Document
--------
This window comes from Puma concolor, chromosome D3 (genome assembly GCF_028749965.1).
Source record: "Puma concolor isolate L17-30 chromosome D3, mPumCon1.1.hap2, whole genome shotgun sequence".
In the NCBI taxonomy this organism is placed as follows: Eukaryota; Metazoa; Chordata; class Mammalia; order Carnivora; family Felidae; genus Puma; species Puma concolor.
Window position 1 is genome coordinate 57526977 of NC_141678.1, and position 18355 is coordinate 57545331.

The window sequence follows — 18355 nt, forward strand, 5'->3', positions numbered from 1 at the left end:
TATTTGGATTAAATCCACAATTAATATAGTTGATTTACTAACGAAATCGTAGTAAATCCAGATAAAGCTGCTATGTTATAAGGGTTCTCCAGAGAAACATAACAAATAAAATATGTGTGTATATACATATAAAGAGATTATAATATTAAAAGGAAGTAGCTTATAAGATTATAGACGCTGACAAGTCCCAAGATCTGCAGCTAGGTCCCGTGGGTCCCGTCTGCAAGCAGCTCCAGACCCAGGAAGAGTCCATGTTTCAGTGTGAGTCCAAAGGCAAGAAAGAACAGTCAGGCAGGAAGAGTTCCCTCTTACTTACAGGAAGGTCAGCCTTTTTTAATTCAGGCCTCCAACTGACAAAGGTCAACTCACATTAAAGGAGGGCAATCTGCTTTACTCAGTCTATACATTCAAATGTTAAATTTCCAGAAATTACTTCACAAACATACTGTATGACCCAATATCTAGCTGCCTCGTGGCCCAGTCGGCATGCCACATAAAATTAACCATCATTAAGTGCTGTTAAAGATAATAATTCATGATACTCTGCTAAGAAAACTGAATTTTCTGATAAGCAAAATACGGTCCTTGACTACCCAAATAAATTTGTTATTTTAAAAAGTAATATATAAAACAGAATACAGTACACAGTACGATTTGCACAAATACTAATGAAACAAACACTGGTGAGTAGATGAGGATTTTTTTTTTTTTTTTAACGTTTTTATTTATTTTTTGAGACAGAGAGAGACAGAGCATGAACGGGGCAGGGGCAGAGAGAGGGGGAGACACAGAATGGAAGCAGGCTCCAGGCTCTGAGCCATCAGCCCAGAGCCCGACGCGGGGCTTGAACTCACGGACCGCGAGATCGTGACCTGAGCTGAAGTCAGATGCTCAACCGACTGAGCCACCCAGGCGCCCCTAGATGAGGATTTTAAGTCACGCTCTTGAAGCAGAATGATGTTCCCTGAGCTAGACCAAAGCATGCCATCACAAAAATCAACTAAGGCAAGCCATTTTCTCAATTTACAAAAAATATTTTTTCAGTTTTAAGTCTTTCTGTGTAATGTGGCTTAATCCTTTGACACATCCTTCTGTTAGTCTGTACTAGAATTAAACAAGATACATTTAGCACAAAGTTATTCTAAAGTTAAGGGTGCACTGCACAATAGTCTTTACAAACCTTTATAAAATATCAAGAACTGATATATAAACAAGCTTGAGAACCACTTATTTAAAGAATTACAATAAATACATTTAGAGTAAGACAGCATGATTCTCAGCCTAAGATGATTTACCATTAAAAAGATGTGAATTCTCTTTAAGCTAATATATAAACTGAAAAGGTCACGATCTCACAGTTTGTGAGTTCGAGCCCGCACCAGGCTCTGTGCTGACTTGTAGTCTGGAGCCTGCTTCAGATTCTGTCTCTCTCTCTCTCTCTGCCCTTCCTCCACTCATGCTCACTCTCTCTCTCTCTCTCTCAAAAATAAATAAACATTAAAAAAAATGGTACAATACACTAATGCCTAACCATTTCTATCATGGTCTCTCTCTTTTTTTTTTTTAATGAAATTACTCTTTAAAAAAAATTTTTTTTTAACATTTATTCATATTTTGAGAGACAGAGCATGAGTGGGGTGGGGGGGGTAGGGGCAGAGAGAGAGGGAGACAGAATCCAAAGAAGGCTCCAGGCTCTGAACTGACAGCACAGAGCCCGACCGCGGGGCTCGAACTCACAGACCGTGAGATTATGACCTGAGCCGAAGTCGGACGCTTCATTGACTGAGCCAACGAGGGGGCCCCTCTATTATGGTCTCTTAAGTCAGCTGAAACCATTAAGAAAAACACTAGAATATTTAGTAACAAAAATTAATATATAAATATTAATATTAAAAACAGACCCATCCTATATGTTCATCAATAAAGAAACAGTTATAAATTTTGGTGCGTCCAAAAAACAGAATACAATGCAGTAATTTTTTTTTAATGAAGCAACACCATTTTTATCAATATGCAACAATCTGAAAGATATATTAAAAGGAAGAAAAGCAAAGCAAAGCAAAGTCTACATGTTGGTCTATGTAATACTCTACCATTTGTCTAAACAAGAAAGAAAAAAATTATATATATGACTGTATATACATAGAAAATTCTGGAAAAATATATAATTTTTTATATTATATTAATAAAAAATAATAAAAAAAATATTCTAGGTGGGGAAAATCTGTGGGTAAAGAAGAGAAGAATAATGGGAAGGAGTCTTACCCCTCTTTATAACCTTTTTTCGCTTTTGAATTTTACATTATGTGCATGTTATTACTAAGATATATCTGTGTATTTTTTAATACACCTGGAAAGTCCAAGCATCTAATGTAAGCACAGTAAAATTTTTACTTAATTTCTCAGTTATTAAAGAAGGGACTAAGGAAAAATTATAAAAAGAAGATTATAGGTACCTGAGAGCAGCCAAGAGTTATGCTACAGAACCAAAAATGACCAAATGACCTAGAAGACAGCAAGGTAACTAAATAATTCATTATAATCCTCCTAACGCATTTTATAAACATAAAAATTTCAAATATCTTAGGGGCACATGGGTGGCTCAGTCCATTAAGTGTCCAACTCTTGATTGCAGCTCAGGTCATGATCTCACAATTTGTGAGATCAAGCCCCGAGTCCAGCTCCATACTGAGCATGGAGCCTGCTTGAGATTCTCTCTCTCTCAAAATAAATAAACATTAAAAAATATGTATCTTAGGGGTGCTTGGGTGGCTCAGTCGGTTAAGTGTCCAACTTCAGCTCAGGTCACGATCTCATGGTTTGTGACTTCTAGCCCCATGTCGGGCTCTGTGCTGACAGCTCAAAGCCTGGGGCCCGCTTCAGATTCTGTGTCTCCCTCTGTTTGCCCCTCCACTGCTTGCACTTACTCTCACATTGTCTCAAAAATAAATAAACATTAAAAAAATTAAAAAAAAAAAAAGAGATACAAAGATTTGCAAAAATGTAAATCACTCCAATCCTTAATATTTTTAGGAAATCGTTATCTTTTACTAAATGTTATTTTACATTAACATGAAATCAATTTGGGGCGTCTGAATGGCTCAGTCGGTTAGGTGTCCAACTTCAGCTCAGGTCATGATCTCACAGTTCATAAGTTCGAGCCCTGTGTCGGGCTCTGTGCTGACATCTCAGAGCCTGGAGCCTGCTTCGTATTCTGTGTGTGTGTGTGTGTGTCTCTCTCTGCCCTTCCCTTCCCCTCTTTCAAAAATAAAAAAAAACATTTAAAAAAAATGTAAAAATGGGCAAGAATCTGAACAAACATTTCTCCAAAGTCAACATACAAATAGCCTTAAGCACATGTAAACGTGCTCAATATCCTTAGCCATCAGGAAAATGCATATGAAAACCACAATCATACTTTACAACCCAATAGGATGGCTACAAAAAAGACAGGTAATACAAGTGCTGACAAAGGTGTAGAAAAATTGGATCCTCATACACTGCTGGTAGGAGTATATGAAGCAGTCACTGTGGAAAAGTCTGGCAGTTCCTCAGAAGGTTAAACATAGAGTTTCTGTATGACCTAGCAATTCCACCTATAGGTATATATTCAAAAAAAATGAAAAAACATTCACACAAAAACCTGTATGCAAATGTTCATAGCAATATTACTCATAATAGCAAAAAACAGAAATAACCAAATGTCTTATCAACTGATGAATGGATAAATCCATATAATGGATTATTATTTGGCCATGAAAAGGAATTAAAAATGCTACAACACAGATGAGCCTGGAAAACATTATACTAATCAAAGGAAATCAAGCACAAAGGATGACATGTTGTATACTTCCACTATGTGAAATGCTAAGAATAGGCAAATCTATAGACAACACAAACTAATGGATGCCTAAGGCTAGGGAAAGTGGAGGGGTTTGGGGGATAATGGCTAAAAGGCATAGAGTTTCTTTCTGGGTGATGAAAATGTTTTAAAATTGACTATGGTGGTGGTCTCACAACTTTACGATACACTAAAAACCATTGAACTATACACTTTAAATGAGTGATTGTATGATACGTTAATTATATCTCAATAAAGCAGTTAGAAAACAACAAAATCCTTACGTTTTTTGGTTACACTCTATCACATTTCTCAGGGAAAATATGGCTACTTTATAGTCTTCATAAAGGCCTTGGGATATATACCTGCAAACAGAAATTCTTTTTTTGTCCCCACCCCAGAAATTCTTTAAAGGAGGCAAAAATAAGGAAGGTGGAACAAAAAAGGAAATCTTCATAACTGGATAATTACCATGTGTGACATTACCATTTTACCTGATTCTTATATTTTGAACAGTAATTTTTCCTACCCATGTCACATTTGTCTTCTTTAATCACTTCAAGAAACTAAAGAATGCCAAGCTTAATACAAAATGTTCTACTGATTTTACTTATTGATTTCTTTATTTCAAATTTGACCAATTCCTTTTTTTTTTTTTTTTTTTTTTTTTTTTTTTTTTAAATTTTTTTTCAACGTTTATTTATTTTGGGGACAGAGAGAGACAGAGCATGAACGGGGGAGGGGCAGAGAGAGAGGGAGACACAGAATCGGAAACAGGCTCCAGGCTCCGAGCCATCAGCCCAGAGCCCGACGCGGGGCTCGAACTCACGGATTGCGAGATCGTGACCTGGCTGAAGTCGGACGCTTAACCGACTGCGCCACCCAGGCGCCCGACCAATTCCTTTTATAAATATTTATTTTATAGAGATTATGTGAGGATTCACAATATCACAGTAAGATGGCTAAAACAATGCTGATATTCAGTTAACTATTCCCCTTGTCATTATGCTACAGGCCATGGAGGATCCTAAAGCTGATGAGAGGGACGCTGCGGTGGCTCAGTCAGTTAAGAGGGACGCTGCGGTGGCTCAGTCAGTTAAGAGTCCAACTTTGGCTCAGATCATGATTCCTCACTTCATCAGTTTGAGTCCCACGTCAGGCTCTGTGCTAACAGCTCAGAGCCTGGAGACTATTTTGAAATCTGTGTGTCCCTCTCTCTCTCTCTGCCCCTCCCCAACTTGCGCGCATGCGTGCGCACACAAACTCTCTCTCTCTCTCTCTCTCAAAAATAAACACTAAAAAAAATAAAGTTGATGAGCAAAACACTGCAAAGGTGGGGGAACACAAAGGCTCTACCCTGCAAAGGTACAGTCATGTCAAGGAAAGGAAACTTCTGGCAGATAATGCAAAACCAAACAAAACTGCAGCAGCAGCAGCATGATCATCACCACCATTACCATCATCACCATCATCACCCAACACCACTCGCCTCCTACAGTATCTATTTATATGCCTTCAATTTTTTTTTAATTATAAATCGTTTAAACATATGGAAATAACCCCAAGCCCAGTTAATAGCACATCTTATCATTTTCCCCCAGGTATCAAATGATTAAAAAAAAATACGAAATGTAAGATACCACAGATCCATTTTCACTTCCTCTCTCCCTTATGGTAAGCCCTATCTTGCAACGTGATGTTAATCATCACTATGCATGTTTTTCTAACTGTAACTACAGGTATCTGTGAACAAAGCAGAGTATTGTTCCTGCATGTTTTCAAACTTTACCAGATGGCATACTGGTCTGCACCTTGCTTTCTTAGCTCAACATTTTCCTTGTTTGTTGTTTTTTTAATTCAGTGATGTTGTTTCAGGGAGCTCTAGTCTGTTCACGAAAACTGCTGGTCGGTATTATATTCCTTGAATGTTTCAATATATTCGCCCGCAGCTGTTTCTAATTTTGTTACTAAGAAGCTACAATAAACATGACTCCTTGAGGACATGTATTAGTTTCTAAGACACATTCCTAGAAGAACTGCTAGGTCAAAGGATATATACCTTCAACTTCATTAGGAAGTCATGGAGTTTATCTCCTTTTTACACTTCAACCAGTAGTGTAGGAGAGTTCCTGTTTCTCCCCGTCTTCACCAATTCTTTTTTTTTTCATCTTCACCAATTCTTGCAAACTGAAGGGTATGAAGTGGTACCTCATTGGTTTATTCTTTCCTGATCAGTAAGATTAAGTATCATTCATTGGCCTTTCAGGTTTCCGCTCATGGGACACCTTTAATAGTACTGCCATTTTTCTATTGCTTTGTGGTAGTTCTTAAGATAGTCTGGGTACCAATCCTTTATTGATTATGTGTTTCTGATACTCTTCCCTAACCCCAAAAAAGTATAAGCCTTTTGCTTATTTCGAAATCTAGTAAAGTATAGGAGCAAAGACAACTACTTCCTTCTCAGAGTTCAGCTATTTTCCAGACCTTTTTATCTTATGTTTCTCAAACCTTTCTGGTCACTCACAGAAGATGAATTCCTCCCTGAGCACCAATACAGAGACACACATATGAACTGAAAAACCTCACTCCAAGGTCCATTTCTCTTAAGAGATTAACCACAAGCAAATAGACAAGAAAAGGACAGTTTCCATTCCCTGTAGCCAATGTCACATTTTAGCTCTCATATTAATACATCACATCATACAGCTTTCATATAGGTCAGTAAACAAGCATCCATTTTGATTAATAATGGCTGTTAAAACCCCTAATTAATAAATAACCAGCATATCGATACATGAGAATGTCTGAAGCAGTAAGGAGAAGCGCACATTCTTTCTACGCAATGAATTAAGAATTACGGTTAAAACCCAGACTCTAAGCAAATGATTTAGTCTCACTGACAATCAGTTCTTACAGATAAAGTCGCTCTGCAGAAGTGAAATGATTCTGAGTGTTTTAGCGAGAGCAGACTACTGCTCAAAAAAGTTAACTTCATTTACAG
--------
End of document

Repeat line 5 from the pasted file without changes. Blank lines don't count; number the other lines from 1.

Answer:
The window sequence follows — 18355 nt, forward strand, 5'->3', positions numbered from 1 at the left end: